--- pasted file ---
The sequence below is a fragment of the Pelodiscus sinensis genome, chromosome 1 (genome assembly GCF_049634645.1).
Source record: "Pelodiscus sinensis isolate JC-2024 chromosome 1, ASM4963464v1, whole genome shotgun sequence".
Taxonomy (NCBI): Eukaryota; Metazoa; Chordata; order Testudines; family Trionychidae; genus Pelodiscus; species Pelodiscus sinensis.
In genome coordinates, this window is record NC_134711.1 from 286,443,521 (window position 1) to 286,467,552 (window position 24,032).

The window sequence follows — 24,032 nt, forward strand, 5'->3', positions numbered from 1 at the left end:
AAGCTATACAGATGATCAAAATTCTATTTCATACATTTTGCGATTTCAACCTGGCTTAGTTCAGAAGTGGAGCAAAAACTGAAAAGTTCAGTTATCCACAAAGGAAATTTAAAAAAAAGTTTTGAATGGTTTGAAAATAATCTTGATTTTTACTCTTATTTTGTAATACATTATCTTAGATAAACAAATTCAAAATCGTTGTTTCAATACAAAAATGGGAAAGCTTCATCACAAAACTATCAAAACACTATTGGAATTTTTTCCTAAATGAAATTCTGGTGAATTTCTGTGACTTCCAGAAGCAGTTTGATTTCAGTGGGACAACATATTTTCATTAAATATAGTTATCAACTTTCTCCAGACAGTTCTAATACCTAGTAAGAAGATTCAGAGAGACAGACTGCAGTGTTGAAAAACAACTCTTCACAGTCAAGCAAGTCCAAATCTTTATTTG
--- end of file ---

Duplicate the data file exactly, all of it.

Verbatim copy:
The sequence below is a fragment of the Pelodiscus sinensis genome, chromosome 1 (genome assembly GCF_049634645.1).
Source record: "Pelodiscus sinensis isolate JC-2024 chromosome 1, ASM4963464v1, whole genome shotgun sequence".
Taxonomy (NCBI): Eukaryota; Metazoa; Chordata; order Testudines; family Trionychidae; genus Pelodiscus; species Pelodiscus sinensis.
In genome coordinates, this window is record NC_134711.1 from 286,443,521 (window position 1) to 286,467,552 (window position 24,032).

The window sequence follows — 24,032 nt, forward strand, 5'->3', positions numbered from 1 at the left end:
AAGCTATACAGATGATCAAAATTCTATTTCATACATTTTGCGATTTCAACCTGGCTTAGTTCAGAAGTGGAGCAAAAACTGAAAAGTTCAGTTATCCACAAAGGAAATTTAAAAAAAAGTTTTGAATGGTTTGAAAATAATCTTGATTTTTACTCTTATTTTGTAATACATTATCTTAGATAAACAAATTCAAAATCGTTGTTTCAATACAAAAATGGGAAAGCTTCATCACAAAACTATCAAAACACTATTGGAATTTTTTCCTAAATGAAATTCTGGTGAATTTCTGTGACTTCCAGAAGCAGTTTGATTTCAGTGGGACAACATATTTTCATTAAATATAGTTATCAACTTTCTCCAGACAGTTCTAATACCTAGTAAGAAGATTCAGAGAGACAGACTGCAGTGTTGAAAAACAACTCTTCACAGTCAAGCAAGTCCAAATCTTTATTTG